Physical fitness is predictive for a decline in the ability to perform instrumental activities of daily living in older adults with intellectual disabilities: Results of the HA-ID study

Alyt Oppewal, Thessa Hilgenkamp, R van Wijck, Josje Schoufour, Evenhuis

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The ability to perform instrumental activities of daily living (IADL) is important for one's level of independence. A high incidence of limitations in IADL is seen in older adults with intellectual disabilities (ID), which is an important determinant for the amount of support one needs. The aim of this study was to assess the predictive value of physical fitness for the ability to perform IADL, over a 3-year follow-up period, in 601 older adults with ID. At baseline, an extensive physical fitness assessment was performed. In addition, professional caregivers completed the Lawton IADL scale, both at baseline and at follow-up. The average ability to perform IADL declined significantly over the 3-year follow-up period. A decline in the ability to perform IADL was seen in 44.3% of the participants. The percentage of participants being completely independent in IADL declined from 2.7% to 1.3%. Manual dexterity, balance, comfortable and fast gait speed, muscular endurance, and cardiorespiratory fitness were significant predictors for a decline in IADL after correcting for baseline IADL and personal characteristics (age, gender, level of ID, and Down syndrome). This can be interpreted as representing the predictive validity of the physical tests for a decline in IADL. This study shows that even though older adults with ID experience dependency on others due to cognitive limitations, physical fitness also is an important aspect for IADL, which stresses the importance of using physical fitness tests and physical fitness enhancing programs in the care for older adults with ID. (C) 2015 Elsevier Ltd. All rights reserved.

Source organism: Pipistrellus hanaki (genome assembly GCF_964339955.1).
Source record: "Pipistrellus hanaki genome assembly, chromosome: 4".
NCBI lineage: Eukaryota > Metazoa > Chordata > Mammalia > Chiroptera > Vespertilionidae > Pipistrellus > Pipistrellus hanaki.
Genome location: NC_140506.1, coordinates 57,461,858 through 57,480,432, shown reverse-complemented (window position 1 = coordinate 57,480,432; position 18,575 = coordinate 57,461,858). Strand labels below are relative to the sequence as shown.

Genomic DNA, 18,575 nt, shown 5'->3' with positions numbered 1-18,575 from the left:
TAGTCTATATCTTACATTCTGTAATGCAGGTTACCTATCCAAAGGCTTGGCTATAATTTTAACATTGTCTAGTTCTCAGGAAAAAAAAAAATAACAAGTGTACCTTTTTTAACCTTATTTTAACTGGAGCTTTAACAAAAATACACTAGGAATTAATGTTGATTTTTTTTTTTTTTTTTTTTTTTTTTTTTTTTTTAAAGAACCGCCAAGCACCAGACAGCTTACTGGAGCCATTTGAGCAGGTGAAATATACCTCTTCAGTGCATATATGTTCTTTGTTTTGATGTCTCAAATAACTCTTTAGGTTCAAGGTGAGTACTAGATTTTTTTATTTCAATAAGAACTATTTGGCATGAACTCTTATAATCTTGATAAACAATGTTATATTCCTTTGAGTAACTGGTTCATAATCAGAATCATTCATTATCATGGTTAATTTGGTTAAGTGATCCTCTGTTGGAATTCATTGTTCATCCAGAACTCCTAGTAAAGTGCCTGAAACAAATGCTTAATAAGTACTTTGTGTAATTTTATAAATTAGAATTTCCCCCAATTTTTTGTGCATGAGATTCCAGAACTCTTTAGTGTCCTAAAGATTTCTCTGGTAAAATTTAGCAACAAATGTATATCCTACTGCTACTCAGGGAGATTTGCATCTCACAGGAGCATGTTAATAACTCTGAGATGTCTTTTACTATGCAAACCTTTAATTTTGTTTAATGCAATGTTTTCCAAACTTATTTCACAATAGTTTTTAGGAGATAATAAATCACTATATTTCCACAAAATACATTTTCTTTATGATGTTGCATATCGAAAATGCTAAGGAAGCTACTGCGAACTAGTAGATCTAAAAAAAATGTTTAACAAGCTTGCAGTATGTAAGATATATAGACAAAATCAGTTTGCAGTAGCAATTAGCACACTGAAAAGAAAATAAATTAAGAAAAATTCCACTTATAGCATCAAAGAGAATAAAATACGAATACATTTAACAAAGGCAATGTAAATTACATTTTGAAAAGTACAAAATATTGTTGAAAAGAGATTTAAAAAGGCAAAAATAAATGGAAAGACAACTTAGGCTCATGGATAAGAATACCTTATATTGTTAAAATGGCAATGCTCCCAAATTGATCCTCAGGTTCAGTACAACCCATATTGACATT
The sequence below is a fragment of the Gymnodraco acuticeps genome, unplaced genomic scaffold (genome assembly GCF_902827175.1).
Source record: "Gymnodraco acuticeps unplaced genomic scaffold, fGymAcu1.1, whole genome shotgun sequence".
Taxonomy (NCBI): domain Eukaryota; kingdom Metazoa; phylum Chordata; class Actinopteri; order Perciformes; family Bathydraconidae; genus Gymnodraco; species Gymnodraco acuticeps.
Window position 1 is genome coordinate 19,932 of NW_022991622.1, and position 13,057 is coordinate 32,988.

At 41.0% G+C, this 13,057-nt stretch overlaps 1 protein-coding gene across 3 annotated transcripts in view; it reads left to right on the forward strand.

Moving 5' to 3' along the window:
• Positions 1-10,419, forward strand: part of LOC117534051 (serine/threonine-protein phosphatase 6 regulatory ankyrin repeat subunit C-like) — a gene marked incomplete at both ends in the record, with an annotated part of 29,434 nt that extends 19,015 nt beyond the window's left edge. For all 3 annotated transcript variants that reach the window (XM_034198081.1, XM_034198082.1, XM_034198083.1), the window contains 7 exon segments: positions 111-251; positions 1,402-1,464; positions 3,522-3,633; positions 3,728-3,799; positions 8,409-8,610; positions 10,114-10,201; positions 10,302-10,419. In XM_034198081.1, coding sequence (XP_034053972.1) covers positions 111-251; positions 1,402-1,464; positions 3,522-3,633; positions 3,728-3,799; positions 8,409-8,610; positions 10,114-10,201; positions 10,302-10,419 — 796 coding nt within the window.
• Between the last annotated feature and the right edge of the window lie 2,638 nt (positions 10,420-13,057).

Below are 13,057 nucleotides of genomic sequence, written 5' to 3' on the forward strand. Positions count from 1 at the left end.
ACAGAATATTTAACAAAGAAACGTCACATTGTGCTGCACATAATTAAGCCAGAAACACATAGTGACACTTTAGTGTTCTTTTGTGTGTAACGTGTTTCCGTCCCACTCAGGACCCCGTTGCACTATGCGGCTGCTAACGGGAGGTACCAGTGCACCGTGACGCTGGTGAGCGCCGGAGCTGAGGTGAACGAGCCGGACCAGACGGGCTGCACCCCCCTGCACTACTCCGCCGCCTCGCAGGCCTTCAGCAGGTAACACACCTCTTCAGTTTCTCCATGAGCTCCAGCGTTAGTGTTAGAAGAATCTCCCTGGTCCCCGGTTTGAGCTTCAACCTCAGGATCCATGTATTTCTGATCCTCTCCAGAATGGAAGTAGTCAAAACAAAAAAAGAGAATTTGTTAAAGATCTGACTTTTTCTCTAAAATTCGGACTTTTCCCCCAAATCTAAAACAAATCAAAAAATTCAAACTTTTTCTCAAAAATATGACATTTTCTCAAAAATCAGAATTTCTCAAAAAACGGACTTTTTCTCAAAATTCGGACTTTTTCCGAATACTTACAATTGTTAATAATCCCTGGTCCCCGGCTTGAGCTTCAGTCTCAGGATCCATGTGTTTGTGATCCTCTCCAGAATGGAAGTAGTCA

Original languageUndefined/Unknown
Pages (from-to)76-85
Number of pages10
JournalResearch in Developmental Disabilities
Publication statusPublished - 2015

Research programs

  • EMC NIHES-02-67-01

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